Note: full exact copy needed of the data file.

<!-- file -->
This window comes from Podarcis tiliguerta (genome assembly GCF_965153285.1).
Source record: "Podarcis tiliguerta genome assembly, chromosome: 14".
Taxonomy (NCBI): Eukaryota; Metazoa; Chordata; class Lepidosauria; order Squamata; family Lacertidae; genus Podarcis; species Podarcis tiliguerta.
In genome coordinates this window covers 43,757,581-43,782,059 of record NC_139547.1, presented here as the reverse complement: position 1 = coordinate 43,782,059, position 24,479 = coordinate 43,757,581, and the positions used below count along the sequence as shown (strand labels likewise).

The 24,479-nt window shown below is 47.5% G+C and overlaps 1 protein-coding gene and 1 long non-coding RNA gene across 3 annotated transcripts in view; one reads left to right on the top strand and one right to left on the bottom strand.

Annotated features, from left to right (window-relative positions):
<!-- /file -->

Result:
This window comes from Podarcis tiliguerta (genome assembly GCF_965153285.1).
Source record: "Podarcis tiliguerta genome assembly, chromosome: 14".
Taxonomy (NCBI): Eukaryota; Metazoa; Chordata; class Lepidosauria; order Squamata; family Lacertidae; genus Podarcis; species Podarcis tiliguerta.
In genome coordinates this window covers 43,757,581-43,782,059 of record NC_139547.1, presented here as the reverse complement: position 1 = coordinate 43,782,059, position 24,479 = coordinate 43,757,581, and the positions used below count along the sequence as shown (strand labels likewise).

The 24,479-nt window shown below is 47.5% G+C and overlaps 1 protein-coding gene and 1 long non-coding RNA gene across 3 annotated transcripts in view; one reads left to right on the top strand and one right to left on the bottom strand.

Annotated features, from left to right (window-relative positions):